In his Library and Museum, there is a display of the twisted I-beams from the World Trade Center early on in the tour. It is a sacred moment for visitors. This location in the building gathers somber souls who relive that tragic day. Videos are on a loop for people to capture the timeline of those days.
Testimonies from people who were there are stirring to the listeners. Stories of President Bush’s encouragement, leadership and direction for the nation gave us all hope, fortitude and national resolve. I was glad that he was the one that God chose to lead us through those ugly times.
Openly and certainly, President Bush credits his faith in God for his greatest help as he led the nation. This was not a courtesy that he spoke of to engender favor among Americans but a real faith that gave direction to his own soul. Some aspects of Americana are deeply appreciated by the citizens of this great land, one being true faith in the One and Only True God.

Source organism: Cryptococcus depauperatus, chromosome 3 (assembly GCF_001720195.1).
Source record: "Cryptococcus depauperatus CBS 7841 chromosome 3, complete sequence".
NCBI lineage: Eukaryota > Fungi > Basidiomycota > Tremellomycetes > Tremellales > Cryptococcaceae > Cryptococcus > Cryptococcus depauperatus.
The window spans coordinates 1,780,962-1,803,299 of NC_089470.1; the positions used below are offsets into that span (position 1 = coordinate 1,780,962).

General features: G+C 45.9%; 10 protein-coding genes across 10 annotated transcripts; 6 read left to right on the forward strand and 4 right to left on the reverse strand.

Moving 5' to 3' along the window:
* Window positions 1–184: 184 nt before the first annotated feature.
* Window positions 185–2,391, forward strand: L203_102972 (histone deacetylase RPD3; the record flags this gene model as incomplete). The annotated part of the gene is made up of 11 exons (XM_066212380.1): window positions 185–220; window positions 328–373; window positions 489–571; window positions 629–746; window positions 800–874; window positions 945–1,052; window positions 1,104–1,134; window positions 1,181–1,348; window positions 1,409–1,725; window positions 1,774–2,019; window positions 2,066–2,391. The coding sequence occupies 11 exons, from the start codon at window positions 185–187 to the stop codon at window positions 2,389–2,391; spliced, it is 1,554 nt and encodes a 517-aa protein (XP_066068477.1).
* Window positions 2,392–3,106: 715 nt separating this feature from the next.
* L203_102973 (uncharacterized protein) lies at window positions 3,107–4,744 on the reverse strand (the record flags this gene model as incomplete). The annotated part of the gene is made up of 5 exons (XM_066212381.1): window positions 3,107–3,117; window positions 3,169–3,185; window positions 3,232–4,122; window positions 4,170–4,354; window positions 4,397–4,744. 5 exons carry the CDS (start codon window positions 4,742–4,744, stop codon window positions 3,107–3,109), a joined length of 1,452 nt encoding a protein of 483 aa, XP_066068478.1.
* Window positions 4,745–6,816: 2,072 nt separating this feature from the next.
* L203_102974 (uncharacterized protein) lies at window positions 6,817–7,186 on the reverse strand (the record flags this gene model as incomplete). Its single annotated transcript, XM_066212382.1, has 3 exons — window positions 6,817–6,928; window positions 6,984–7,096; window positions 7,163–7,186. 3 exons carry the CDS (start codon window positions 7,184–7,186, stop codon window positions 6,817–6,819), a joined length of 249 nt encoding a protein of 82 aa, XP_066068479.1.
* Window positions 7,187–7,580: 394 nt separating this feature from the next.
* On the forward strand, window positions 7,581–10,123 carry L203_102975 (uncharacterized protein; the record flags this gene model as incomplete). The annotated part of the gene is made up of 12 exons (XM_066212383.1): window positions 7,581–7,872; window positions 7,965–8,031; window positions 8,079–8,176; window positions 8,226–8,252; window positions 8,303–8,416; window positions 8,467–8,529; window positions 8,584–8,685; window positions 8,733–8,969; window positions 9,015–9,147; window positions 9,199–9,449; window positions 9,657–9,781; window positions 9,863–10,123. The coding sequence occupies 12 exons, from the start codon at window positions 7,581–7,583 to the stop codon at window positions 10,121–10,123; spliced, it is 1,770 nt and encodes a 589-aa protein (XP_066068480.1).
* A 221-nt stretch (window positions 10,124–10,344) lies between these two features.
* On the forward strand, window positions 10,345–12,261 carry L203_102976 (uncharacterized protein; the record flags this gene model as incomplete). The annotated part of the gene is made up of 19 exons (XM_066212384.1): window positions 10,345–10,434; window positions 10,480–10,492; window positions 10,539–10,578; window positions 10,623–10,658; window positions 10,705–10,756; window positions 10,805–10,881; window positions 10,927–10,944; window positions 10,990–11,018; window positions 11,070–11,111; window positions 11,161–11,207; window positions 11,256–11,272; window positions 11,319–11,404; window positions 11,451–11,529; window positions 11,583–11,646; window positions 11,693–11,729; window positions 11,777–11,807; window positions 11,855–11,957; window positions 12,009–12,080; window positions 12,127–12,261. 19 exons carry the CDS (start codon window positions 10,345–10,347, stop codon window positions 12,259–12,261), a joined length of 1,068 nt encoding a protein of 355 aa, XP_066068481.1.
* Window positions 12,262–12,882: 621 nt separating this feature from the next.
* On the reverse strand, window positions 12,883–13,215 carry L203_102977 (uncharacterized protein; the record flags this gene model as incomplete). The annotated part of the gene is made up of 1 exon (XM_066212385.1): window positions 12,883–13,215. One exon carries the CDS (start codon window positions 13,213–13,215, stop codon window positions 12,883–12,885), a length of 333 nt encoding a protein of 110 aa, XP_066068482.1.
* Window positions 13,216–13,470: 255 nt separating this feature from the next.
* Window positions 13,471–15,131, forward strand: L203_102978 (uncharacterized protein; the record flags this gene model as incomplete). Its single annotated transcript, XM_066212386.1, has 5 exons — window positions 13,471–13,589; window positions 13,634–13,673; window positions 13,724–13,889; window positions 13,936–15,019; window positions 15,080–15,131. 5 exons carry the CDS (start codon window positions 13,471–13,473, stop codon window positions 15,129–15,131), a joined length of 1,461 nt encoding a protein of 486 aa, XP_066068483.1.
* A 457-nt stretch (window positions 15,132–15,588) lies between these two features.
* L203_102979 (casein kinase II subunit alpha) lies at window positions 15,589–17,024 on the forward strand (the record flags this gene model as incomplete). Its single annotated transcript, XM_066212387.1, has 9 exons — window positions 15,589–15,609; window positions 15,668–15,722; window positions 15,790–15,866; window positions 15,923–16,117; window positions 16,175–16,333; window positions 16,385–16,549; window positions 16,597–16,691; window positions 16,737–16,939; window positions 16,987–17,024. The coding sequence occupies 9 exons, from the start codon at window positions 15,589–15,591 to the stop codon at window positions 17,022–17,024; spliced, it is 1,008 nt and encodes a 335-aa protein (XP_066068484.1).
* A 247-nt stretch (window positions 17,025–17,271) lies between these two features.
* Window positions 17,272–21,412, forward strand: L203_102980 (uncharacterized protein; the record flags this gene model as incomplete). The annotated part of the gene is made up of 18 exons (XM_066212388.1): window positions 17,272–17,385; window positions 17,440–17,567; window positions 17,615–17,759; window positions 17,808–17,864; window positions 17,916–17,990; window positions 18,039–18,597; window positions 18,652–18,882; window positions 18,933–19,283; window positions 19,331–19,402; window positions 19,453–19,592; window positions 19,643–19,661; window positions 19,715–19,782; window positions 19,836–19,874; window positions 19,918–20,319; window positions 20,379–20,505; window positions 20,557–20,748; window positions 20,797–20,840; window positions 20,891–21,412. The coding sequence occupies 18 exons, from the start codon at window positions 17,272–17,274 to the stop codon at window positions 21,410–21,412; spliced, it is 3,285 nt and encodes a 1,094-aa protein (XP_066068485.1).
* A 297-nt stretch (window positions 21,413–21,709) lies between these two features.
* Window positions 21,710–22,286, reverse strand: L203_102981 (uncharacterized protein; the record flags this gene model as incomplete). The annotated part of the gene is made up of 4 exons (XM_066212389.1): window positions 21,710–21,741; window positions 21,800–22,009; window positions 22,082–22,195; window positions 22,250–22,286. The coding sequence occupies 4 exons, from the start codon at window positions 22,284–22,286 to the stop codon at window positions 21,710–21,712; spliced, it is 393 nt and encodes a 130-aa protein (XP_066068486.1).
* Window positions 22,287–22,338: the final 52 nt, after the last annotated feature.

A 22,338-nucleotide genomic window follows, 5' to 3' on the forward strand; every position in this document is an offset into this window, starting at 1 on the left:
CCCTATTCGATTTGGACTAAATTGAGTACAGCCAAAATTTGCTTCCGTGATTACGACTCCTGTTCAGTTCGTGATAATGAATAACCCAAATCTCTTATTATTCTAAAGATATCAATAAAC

Compassion and definitive actions marked this man’s presidency. History tells the story accurately. Real facts, real faith and real heart will forever be the commentary on the lives of George and Laura Bush.
photo credit: brucefong photography
Friends all told us that the Pacific WWII Museum was a “not-to-miss” site in Fredericksburg, TX. The internet affirmed this as a top place to visit as well. At first, it seemed peculiar that this particular museum was in this Texas town. That was before I learned that Admiral Nimitz was born and lived in this very special town in the Texas Hill Country.
He built the Pacific fleet that kept the Japanese Imperial Navy from invading the USA. By sheer providence and determination, the American forces were able to come back from the devastation at Pearl Harbor, mount an effective counter attack at Midway Island and change the course of the war.